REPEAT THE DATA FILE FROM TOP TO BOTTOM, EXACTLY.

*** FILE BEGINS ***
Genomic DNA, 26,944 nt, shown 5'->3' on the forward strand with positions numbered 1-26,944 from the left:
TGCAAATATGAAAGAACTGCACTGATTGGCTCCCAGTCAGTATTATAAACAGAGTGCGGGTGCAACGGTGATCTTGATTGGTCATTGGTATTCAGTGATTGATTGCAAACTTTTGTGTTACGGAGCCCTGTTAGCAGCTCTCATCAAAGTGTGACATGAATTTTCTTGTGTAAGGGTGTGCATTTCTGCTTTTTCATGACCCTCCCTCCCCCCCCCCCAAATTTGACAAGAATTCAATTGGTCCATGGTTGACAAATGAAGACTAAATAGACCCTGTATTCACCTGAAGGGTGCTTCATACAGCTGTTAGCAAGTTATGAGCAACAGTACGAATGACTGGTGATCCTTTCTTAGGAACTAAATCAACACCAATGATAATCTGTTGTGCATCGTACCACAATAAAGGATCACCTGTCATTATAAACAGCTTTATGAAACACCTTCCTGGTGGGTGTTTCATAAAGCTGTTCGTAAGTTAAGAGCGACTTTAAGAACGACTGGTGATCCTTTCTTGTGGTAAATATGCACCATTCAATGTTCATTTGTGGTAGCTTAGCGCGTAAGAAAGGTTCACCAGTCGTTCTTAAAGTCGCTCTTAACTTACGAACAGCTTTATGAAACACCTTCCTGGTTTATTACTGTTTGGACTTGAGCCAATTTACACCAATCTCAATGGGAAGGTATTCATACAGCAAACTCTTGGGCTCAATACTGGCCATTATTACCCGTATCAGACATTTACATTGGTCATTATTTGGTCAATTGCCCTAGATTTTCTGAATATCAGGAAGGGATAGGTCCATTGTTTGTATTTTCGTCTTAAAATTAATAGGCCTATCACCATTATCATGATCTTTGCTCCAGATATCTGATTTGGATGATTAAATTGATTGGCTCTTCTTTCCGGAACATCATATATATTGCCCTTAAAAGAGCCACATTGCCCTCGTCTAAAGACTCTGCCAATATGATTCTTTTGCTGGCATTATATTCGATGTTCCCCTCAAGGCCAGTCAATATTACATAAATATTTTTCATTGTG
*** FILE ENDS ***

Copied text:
Genomic DNA, 26,944 nt, shown 5'->3' on the forward strand with positions numbered 1-26,944 from the left:
TGCAAATATGAAAGAACTGCACTGATTGGCTCCCAGTCAGTATTATAAACAGAGTGCGGGTGCAACGGTGATCTTGATTGGTCATTGGTATTCAGTGATTGATTGCAAACTTTTGTGTTACGGAGCCCTGTTAGCAGCTCTCATCAAAGTGTGACATGAATTTTCTTGTGTAAGGGTGTGCATTTCTGCTTTTTCATGACCCTCCCTCCCCCCCCCCCAAATTTGACAAGAATTCAATTGGTCCATGGTTGACAAATGAAGACTAAATAGACCCTGTATTCACCTGAAGGGTGCTTCATACAGCTGTTAGCAAGTTATGAGCAACAGTACGAATGACTGGTGATCCTTTCTTAGGAACTAAATCAACACCAATGATAATCTGTTGTGCATCGTACCACAATAAAGGATCACCTGTCATTATAAACAGCTTTATGAAACACCTTCCTGGTGGGTGTTTCATAAAGCTGTTCGTAAGTTAAGAGCGACTTTAAGAACGACTGGTGATCCTTTCTTGTGGTAAATATGCACCATTCAATGTTCATTTGTGGTAGCTTAGCGCGTAAGAAAGGTTCACCAGTCGTTCTTAAAGTCGCTCTTAACTTACGAACAGCTTTATGAAACACCTTCCTGGTTTATTACTGTTTGGACTTGAGCCAATTTACACCAATCTCAATGGGAAGGTATTCATACAGCAAACTCTTGGGCTCAATACTGGCCATTATTACCCGTATCAGACATTTACATTGGTCATTATTTGGTCAATTGCCCTAGATTTTCTGAATATCAGGAAGGGATAGGTCCATTGTTTGTATTTTCGTCTTAAAATTAATAGGCCTATCACCATTATCATGATCTTTGCTCCAGATATCTGATTTGGATGATTAAATTGATTGGCTCTTCTTTCCGGAACATCATATATATTGCCCTTAAAAGAGCCACATTGCCCTCGTCTAAAGACTCTGCCAATATGATTCTTTTGCTGGCATTATATTCGATGTTCCCCTCAAGGCCAGTCAATATTACATAAATATTTTTCATTGTG